No Ground in Apartment. Anything to fix noise?

Discussion in 'Amps and Cabs' started by BlackwaterPark4, Jul 14, 2016.

  1. IM4Tone

    IM4Tone Member

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    Could some of the noise be coming in via the wireless receiver?:dunno
     
  2. Timbre Wolf

    Timbre Wolf GoldMember Supporter Gold Supporting Member

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    Do you have a remote control for turning on the amp, then?

    Seriously... don't f**k around with this. There is a reason folks are advocating for you to take immediate steps to ensure your safety.
     
  3. BlackwaterPark4

    BlackwaterPark4 Member

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    I didn't think I could get shocked from just turning on the amp honestly :-/. Crap. Honestly the landlord won't do anything and as others have said above he doesn't legally have to. I am moving in with the girlfriend in a few months, gonna check to see if her place is grounded haha and I guess I'll play acoustic for now.
     
  4. Timbre Wolf

    Timbre Wolf GoldMember Supporter Gold Supporting Member

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    I'm not familiar with the legality of it. Seems like due diligence would save the landlord from an expensive lawsuit... who knows? But I live across the Bay from you, and am aware of how high your rent must be. I sympathize that you can't even get a single grounded outlet for all your hard-earned cash. On the other hand, playing acoustic guitar for a couple of months shouldn't hurt, and can actually open up new vistas. And having a sweetheart to move in with sounds like pretty good times - congratulations!

    - T
     
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  5. SpiritShooter

    SpiritShooter Supporting Member

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    I missed the San Francisco part. Don't they have Chemtrails there?

    Maybe that's causing the noise.
     
    Last edited: Jul 17, 2016
  6. onetracker

    onetracker Member

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    I haven't read all the responses here so I apologize up front if this has already been recommended.
    I have old bx cable running to my outlets (c. 1955) and when installing 3 prong outlets I simply connected the ground lug on the new outlet to the outlet box. the other end is connected to the electrical panel which allows the bx cable sleeve to serve as the ground.

    you should never assume anything when it comes to home wiring. people do some ignorant stuff.
     
  7. SpiritShooter

    SpiritShooter Supporting Member

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    Per the NEC, BX Cable is NOT an acceptable ground. It's continuity if insufficient to be effective and safe.
     
  8. BlackwaterPark4

    BlackwaterPark4 Member

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    It just sucks when you're in a situation that causes you to not play your favorite instrument. I love my acoustic as well but I've sunk thousands into an awesome electric setup and now I gotta be without it for awhile due to some funky code laws in the city - I'm really surprised they don't make every single landlord ground their outlets for safety concerns such as this.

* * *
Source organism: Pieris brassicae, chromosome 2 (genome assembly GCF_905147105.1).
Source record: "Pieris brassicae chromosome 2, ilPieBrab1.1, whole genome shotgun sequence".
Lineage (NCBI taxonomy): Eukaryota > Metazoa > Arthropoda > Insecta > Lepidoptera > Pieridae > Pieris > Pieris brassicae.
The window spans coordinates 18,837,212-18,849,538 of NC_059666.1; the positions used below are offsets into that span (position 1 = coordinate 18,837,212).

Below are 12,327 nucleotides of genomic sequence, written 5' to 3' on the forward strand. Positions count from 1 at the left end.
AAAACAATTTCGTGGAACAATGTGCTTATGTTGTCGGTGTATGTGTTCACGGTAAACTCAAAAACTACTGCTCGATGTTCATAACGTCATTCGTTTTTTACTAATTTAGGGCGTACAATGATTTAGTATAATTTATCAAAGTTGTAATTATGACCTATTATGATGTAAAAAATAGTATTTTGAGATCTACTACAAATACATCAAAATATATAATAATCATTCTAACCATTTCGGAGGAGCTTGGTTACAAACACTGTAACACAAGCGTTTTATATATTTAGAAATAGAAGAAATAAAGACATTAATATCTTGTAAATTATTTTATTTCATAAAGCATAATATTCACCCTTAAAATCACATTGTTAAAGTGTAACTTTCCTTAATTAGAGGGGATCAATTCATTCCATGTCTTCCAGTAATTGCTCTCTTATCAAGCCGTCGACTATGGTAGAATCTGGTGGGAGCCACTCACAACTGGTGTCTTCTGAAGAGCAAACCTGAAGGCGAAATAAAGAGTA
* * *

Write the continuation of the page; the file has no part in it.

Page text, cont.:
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  9. hunter

    hunter Supporting Member

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    Two things. Light dimmers are the biggest noise makers I have encountered so if you have them turn those lights off when you play. Second, given the state of your wiring there is no assurance your hot and neutral are proper. If reversed and you have a three prong outlet or a polarized outlet (one big slot), then plugging in with a three prong or a polarized plug will generate a lot of noise. That is why old non-polarized Fender amps had polarity switches on the back. Plug em in and switch back and forth to find the low noise position. Low noise was the cue that usually meant you were wired correctly...for that outlet. Of course you could still get a shock if, for example, the PA was plugged into another outlet wired differently.

    If your hot and neutral are reversed and you have no polarity switch, you need a plug that allows you to flip the plug over in the socket to find the low noise position. Keeping in mind you don't want to die in the process. If you have any metal standpipes, radiators or plumbing around your amp or where you play guitar, I suggest touching the metal with the strings of your guitar and not your body parts to see if you see a spark. This is old school stuff that kept folks alive back in the day.

    Don't do anything non-code to the house wiring. And definitely not a do it yourself. Short of getting legal permission from the property owner and coming up with some larger bucks for a repair, the only other ways are to learn to do it as safe as possible or to move.

    hunter
     
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  10. northfortyrecords

    northfortyrecords Supporting Member

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    Not intending to highjack the thread, but I just wanted to mention what happened to me just two days ago.

    I've always had this one particular power strip that somehow isn't grounded. I keep forgetting to throw the darn thing away and it just turns up again from time to time. Anyway, two days ago I absent mindedly had two amps both plugged into that particular power strip. I went to go turn on the second amp with the first already running, while of course holding my guitar neck in my left hand. Zap! As I touched the power toggle switch of the second amp. I became the ground path between the two amps. I'm alive, but that was no fun.